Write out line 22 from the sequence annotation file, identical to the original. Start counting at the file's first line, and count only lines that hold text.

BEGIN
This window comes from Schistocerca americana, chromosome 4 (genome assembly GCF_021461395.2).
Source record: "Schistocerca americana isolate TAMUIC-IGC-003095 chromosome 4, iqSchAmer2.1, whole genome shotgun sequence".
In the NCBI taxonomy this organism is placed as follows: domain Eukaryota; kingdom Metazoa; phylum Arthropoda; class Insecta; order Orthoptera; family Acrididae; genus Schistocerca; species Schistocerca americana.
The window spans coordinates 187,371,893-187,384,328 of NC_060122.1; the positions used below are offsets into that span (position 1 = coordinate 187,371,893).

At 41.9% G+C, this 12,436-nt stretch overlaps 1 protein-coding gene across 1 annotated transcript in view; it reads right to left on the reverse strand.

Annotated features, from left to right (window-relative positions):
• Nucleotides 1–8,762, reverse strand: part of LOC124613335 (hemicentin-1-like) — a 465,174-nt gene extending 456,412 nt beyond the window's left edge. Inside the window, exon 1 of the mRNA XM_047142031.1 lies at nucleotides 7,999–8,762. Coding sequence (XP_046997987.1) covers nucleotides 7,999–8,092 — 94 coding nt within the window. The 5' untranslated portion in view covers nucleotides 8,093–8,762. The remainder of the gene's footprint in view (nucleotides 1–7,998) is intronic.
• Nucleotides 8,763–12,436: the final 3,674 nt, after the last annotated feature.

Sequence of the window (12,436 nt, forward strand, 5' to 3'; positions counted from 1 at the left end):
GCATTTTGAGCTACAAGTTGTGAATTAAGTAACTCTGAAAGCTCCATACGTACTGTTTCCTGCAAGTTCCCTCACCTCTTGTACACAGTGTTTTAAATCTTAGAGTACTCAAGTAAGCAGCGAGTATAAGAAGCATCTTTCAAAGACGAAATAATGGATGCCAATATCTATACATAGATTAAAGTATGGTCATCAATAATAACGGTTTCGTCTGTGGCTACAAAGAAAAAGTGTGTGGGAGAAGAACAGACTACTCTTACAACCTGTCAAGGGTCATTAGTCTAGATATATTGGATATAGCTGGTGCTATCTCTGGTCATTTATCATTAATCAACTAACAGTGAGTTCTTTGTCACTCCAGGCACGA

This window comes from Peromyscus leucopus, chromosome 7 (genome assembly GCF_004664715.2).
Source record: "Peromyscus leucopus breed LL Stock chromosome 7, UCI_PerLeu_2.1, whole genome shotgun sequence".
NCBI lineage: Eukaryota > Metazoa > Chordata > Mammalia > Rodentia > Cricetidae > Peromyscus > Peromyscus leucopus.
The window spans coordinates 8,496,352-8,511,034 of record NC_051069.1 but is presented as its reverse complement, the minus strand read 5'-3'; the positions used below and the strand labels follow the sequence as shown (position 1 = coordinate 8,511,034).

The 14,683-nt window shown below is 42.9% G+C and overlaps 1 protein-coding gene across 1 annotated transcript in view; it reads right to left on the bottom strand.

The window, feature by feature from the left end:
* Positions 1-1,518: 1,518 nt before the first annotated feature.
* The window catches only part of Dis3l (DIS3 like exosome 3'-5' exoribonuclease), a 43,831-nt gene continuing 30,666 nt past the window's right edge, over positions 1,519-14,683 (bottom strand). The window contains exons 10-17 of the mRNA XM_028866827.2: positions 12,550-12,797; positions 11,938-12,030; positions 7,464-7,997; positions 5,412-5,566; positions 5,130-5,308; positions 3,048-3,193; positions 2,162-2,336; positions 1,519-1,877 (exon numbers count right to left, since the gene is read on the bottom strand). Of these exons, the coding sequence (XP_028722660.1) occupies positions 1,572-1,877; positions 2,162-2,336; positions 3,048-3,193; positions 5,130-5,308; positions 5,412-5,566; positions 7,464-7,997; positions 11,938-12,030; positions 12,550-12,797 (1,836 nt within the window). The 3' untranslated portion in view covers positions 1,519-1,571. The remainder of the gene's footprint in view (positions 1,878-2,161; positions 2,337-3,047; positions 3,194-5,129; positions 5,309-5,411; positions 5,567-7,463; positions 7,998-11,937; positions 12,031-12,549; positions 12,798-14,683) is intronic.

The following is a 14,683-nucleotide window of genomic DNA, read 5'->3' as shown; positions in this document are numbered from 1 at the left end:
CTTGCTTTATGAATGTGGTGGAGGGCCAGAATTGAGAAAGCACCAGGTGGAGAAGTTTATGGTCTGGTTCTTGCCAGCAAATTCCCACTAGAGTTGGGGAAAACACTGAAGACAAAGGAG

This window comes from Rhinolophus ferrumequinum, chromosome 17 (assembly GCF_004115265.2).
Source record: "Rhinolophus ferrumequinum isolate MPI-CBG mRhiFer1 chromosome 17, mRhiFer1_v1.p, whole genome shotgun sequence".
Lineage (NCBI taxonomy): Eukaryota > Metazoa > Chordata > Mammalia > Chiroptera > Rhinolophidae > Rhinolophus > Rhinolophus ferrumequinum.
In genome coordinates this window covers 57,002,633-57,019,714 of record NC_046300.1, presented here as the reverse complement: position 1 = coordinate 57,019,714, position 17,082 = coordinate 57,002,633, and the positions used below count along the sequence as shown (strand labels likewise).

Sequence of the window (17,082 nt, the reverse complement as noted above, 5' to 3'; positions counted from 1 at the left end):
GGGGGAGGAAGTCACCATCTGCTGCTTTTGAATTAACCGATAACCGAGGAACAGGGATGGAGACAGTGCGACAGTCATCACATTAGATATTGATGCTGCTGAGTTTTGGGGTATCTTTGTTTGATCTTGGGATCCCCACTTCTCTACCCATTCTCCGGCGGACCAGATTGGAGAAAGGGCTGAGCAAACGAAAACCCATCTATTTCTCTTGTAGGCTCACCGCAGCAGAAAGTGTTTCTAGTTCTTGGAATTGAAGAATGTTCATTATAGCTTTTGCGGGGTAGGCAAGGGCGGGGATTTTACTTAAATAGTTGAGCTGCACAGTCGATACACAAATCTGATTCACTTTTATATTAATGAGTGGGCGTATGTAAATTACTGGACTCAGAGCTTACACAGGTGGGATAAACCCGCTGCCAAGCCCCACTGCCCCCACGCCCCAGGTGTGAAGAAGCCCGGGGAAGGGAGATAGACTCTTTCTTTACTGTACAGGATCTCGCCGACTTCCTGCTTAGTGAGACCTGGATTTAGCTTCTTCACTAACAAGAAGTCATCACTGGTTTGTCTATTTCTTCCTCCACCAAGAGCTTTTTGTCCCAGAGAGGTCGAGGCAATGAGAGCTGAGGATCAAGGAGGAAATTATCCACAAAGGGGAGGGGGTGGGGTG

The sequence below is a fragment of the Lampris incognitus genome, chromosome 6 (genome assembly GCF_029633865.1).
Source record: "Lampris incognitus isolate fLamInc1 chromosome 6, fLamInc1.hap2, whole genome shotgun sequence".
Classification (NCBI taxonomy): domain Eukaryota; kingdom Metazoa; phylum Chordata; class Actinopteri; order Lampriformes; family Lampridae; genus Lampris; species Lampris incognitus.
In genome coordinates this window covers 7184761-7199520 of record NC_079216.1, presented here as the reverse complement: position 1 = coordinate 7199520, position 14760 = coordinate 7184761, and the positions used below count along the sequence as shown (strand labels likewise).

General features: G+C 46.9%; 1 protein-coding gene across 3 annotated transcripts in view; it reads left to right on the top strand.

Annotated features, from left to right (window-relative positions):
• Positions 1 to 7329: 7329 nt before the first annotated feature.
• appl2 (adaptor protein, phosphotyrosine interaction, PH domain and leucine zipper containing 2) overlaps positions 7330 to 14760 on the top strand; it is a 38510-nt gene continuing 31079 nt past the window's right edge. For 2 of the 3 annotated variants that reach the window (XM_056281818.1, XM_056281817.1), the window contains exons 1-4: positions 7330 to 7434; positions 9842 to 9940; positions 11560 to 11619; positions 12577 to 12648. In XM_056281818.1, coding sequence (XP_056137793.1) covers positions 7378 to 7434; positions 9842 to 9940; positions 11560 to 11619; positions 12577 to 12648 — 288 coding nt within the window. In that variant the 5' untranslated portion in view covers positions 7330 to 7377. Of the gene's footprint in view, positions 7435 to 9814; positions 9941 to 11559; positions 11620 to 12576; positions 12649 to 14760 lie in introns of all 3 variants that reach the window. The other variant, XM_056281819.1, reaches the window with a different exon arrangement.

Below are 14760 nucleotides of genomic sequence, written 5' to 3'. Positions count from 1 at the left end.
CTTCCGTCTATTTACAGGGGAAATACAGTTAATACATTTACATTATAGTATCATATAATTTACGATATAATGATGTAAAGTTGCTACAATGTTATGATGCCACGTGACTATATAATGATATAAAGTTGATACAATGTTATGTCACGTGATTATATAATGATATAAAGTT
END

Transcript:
Source record: "Rhinolophus ferrumequinum isolate MPI-CBG mRhiFer1 chromosome 17, mRhiFer1_v1.p, whole genome shotgun sequence".